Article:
Indonesia could see new rules for crypto asset exchanges.
The South Asian country’s trade ministry is planning to issue new rules to govern crypto exchanges that will require two-thirds of the board of directors and commissioners to be Indonesian citizens and live in Indonesia, a deputy minister said Tuesday.
This change has come about due to the financial issues faced by cryptocurrency exchange Zipmex as it has currently stopped users from withdrawing funds.
“We don’t want to give permits (to exchanges) carelessly, so only for those that meet the requirements and are credible,” deputy trade minister Jerry Sambuaga told reporters after a parliamentary hearing.
Sambuaga added that the ministry’s Commodity Futures Trading Regulatory Agency (Bappebti) will issue the new rule soon.
However, a timeframe has not been provided.
According to a document issued by the ministry, the new rule will require will also require an exchange to use a third party to store client funds and prohibit exchanges from re-investing stored crypto assets.
Didid Noordiatmoko, acting head at Bappebti, told the parliamentary hearing that ensuring two-thirds of the board were Indonesians based in the country “could prevent the top management running away when a problem hits the exchange.”
Sambuaga added that the plan to launch an Indonesian crypto asset bourse could hopefully be completed within this year. It has already been delayed from last year.
According to a report by Deal Street Asia, the proposed digital assets exchange is an attempt by the government to protect its masses as the interest in cryptocurrencies has continued to grow among the populace.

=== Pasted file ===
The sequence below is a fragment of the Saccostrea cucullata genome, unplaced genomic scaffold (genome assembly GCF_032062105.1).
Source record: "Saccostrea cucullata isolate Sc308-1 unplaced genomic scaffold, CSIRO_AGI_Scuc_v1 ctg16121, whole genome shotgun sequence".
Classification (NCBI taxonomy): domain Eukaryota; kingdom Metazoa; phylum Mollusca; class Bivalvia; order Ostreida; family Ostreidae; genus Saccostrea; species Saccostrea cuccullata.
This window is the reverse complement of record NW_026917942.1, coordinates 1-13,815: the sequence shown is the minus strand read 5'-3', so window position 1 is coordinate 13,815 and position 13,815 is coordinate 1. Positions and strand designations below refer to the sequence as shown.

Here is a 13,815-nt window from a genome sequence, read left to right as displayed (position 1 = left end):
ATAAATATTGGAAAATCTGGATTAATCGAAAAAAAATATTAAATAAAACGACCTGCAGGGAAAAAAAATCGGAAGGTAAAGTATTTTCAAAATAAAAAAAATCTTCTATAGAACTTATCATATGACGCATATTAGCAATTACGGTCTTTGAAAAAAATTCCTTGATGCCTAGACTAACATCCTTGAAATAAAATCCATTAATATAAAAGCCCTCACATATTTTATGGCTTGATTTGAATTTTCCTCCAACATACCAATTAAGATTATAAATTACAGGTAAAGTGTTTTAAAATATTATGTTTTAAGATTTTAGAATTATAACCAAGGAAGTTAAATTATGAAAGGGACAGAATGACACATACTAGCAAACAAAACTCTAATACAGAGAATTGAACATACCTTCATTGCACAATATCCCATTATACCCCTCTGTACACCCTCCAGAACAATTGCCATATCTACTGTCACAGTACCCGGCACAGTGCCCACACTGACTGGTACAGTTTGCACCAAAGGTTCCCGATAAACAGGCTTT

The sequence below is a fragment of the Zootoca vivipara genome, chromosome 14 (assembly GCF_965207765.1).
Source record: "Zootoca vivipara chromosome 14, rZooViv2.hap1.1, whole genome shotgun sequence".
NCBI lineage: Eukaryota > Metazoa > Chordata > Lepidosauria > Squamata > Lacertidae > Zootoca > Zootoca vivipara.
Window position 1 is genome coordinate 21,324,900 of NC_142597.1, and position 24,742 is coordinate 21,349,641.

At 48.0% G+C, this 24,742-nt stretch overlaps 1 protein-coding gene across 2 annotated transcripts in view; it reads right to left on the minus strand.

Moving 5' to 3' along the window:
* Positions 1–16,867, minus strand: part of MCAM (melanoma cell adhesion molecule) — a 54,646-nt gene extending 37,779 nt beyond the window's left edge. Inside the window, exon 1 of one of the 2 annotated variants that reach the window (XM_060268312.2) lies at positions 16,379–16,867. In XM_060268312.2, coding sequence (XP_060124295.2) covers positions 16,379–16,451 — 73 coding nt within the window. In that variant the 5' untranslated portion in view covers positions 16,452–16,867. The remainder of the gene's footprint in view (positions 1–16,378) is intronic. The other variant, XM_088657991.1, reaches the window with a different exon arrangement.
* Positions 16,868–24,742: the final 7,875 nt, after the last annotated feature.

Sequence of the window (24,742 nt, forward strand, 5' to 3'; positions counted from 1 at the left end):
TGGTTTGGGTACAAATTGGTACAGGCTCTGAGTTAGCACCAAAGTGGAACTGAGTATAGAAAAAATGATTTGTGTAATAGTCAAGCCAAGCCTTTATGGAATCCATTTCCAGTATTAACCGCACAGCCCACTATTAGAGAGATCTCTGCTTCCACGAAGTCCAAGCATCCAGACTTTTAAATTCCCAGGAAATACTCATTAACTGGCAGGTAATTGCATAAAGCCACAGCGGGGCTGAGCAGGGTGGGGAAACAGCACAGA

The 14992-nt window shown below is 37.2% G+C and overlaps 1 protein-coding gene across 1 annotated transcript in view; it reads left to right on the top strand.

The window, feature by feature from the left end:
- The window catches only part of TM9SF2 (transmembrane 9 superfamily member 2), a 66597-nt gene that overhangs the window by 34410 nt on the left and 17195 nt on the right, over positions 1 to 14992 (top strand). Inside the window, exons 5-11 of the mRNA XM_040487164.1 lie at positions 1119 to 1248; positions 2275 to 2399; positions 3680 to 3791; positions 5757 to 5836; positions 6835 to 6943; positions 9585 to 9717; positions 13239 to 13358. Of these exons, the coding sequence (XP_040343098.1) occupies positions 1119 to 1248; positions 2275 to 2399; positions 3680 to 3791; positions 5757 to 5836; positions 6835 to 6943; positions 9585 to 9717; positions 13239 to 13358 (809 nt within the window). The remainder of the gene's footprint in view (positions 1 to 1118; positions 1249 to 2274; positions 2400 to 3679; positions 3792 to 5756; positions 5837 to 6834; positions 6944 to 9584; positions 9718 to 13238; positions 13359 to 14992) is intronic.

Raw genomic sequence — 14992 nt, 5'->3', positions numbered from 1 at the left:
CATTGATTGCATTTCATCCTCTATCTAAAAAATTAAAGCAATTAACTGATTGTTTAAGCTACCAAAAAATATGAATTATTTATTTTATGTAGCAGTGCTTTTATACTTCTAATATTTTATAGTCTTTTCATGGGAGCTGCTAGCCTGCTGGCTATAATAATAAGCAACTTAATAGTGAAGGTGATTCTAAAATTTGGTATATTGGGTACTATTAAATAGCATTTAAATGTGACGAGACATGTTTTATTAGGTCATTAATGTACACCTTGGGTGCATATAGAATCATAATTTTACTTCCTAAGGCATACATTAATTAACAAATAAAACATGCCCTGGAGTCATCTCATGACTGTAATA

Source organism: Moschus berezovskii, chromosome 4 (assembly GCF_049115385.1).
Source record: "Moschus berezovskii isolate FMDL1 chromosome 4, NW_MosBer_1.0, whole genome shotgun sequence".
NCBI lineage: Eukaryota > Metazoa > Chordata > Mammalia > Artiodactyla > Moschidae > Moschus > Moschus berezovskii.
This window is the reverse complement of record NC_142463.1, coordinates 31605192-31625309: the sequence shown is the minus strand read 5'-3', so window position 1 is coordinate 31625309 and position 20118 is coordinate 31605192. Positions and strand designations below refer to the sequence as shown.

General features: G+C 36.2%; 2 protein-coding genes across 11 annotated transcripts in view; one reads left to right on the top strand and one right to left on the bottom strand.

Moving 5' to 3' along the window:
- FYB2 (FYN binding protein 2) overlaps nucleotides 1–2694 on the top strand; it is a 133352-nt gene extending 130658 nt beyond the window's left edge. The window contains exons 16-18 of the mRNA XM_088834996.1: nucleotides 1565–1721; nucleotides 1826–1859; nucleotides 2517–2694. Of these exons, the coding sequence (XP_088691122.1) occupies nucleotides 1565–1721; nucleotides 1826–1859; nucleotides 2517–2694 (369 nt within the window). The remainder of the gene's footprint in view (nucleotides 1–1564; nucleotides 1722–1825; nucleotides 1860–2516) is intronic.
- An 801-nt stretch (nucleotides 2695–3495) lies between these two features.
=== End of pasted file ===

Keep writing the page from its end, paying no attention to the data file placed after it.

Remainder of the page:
The crypto exchange was initially planned to go live in 2021 but was later postponed to the first quarter of 2022. This postponement did not also stir the launch of the exchange as its complexity forced the government to abandon the plan to date.
Bappebti’s data shows that cryptocurrency has gained popularity in Southeast Asia’s biggest economy, with a total transaction volume of crypto assets up more than 1,000% in 2021 at 859.4 trillion rupiahs ($57.37 billion).
The country’s performance in terms of transaction taxes has also improved.
Since the rollout of fintech and crypto transaction taxes in May, Indonesia has amassed nearly $6.8 million, according to the nation’s tax compliance special staffer Yon Arsal.
The Indonesian finance ministry imposed a value-added tax (VAT) of 0.1% on crypto-assets purchases on May 1 this year.
The Indonesian administration decided to tax crypto transactions based on surging popularity among local investors.
Furthermore, crypto interest on Indonesian soil has skyrocketed since the onset of the COVID-19 pandemic. The number of crypto owners stood at 11 million in 2021.
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